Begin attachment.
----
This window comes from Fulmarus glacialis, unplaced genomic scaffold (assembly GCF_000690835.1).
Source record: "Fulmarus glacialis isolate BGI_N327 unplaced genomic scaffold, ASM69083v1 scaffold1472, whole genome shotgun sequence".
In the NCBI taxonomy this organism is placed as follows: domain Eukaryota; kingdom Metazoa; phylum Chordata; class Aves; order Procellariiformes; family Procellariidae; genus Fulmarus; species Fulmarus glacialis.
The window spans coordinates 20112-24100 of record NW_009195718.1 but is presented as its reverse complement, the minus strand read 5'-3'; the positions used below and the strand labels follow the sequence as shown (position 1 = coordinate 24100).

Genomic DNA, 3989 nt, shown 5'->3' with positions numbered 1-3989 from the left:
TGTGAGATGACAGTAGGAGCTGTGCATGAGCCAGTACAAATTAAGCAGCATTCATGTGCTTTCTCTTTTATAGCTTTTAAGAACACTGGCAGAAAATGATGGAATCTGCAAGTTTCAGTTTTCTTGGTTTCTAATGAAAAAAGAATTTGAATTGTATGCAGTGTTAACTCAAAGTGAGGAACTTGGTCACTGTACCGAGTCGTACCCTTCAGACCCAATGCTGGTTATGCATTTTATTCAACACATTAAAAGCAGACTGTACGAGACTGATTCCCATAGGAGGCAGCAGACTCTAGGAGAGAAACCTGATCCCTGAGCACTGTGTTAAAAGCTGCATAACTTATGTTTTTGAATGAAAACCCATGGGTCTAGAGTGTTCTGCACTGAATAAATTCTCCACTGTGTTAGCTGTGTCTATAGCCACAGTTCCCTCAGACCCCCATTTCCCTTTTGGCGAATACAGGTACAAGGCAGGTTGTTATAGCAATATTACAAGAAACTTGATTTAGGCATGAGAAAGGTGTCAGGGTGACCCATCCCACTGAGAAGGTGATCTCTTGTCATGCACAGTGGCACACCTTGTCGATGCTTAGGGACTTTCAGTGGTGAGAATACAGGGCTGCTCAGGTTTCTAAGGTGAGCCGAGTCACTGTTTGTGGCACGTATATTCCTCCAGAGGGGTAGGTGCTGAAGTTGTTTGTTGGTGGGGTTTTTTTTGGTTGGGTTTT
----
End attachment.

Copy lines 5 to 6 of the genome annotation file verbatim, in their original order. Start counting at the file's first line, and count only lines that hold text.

Genomic DNA, 3989 nt, shown 5'->3' with positions numbered 1-3989 from the left:
TGTGAGATGACAGTAGGAGCTGTGCATGAGCCAGTACAAATTAAGCAGCATTCATGTGCTTTCTCTTTTATAGCTTTTAAGAACACTGGCAGAAAATGATGGAATCTGCAAGTTTCAGTTTTCTTGGTTTCTAATGAAAAAAGAATTTGAATTGTATGCAGTGTTAACTCAAAGTGAGGAACTTGGTCACTGTACCGAGTCGTACCCTTCAGACCCAATGCTGGTTATGCATTTTATTCAACACATTAAAAGCAGACTGTACGAGACTGATTCCCATAGGAGGCAGCAGACTCTAGGAGAGAAACCTGATCCCTGAGCACTGTGTTAAAAGCTGCATAACTTATGTTTTTGAATGAAAACCCATGGGTCTAGAGTGTTCTGCACTGAATAAATTCTCCACTGTGTTAGCTGTGTCTATAGCCACAGTTCCCTCAGACCCCCATTTCCCTTTTGGCGAATACAGGTACAAGGCAGGTTGTTATAGCAATATTACAAGAAACTTGATTTAGGCATGAGAAAGGTGTCAGGGTGACCCATCCCACTGAGAAGGTGATCTCTTGTCATGCACAGTGGCACACCTTGTCGATGCTTAGGGACTTTCAGTGGTGAGAATACAGGGCTGCTCAGGTTTCTAAGGTGAGCCGAGTCACTGTTTGTGGCACGTATATTCCTCCAGAGGGGTAGGTGCTGAAGTTGTTTGTTGGTGGGGTTTTTTTTGGTTGGGTTTT